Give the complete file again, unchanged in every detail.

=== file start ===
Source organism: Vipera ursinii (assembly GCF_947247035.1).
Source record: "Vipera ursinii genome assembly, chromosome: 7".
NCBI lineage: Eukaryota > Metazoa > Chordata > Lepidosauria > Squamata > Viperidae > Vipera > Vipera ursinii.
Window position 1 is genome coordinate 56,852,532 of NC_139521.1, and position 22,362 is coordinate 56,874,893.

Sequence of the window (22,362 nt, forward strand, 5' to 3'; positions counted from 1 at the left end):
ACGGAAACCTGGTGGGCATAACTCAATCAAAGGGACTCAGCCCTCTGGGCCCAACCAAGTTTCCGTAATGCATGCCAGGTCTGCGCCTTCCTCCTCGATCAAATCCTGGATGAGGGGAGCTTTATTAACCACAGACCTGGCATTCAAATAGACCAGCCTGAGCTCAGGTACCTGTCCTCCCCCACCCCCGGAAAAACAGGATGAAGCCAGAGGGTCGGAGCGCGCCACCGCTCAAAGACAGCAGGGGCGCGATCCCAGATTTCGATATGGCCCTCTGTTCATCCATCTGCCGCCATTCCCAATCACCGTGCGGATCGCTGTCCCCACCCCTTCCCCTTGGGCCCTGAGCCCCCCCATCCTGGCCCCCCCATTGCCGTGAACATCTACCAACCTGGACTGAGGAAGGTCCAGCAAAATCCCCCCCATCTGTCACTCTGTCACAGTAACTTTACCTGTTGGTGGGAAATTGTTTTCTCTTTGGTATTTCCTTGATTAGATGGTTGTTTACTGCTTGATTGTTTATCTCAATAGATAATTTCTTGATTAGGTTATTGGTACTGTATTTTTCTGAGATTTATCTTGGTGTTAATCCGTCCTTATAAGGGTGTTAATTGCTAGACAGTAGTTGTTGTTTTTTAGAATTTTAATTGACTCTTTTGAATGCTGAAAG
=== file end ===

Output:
Source organism: Vipera ursinii (assembly GCF_947247035.1).
Source record: "Vipera ursinii genome assembly, chromosome: 7".
NCBI lineage: Eukaryota > Metazoa > Chordata > Lepidosauria > Squamata > Viperidae > Vipera > Vipera ursinii.
Window position 1 is genome coordinate 56,852,532 of NC_139521.1, and position 22,362 is coordinate 56,874,893.

Sequence of the window (22,362 nt, forward strand, 5' to 3'; positions counted from 1 at the left end):
ACGGAAACCTGGTGGGCATAACTCAATCAAAGGGACTCAGCCCTCTGGGCCCAACCAAGTTTCCGTAATGCATGCCAGGTCTGCGCCTTCCTCCTCGATCAAATCCTGGATGAGGGGAGCTTTATTAACCACAGACCTGGCATTCAAATAGACCAGCCTGAGCTCAGGTACCTGTCCTCCCCCACCCCCGGAAAAACAGGATGAAGCCAGAGGGTCGGAGCGCGCCACCGCTCAAAGACAGCAGGGGCGCGATCCCAGATTTCGATATGGCCCTCTGTTCATCCATCTGCCGCCATTCCCAATCACCGTGCGGATCGCTGTCCCCACCCCTTCCCCTTGGGCCCTGAGCCCCCCCATCCTGGCCCCCCCATTGCCGTGAACATCTACCAACCTGGACTGAGGAAGGTCCAGCAAAATCCCCCCCATCTGTCACTCTGTCACAGTAACTTTACCTGTTGGTGGGAAATTGTTTTCTCTTTGGTATTTCCTTGATTAGATGGTTGTTTACTGCTTGATTGTTTATCTCAATAGATAATTTCTTGATTAGGTTATTGGTACTGTATTTTTCTGAGATTTATCTTGGTGTTAATCCGTCCTTATAAGGGTGTTAATTGCTAGACAGTAGTTGTTGTTTTTTAGAATTTTAATTGACTCTTTTGAATGCTGAAAG